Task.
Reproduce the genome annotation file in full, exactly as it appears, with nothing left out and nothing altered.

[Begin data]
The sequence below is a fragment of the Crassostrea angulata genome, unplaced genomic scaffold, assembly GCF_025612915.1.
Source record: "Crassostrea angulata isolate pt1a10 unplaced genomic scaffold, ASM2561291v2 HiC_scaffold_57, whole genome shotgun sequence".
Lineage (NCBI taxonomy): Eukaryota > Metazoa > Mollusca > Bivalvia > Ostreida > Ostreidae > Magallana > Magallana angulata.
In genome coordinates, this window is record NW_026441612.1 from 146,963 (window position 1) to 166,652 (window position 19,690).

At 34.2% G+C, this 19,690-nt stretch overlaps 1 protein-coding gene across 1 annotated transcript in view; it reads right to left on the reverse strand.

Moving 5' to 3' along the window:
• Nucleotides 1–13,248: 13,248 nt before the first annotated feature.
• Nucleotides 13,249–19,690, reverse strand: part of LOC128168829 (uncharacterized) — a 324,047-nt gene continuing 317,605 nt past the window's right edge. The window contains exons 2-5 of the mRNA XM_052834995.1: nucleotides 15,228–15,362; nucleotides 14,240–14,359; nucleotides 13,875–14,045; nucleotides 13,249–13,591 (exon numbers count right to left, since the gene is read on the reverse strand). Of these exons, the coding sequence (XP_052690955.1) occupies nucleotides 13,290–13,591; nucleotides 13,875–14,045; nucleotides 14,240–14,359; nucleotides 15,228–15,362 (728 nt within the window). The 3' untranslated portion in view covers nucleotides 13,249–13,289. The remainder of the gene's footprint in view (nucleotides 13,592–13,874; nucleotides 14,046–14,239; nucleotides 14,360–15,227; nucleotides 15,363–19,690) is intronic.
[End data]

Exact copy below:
The sequence below is a fragment of the Crassostrea angulata genome, unplaced genomic scaffold, assembly GCF_025612915.1.
Source record: "Crassostrea angulata isolate pt1a10 unplaced genomic scaffold, ASM2561291v2 HiC_scaffold_57, whole genome shotgun sequence".
Lineage (NCBI taxonomy): Eukaryota > Metazoa > Mollusca > Bivalvia > Ostreida > Ostreidae > Magallana > Magallana angulata.
In genome coordinates, this window is record NW_026441612.1 from 146,963 (window position 1) to 166,652 (window position 19,690).

At 34.2% G+C, this 19,690-nt stretch overlaps 1 protein-coding gene across 1 annotated transcript in view; it reads right to left on the reverse strand.

Moving 5' to 3' along the window:
• Nucleotides 1–13,248: 13,248 nt before the first annotated feature.
• Nucleotides 13,249–19,690, reverse strand: part of LOC128168829 (uncharacterized) — a 324,047-nt gene continuing 317,605 nt past the window's right edge. The window contains exons 2-5 of the mRNA XM_052834995.1: nucleotides 15,228–15,362; nucleotides 14,240–14,359; nucleotides 13,875–14,045; nucleotides 13,249–13,591 (exon numbers count right to left, since the gene is read on the reverse strand). Of these exons, the coding sequence (XP_052690955.1) occupies nucleotides 13,290–13,591; nucleotides 13,875–14,045; nucleotides 14,240–14,359; nucleotides 15,228–15,362 (728 nt within the window). The 3' untranslated portion in view covers nucleotides 13,249–13,289. The remainder of the gene's footprint in view (nucleotides 13,592–13,874; nucleotides 14,046–14,239; nucleotides 14,360–15,227; nucleotides 15,363–19,690) is intronic.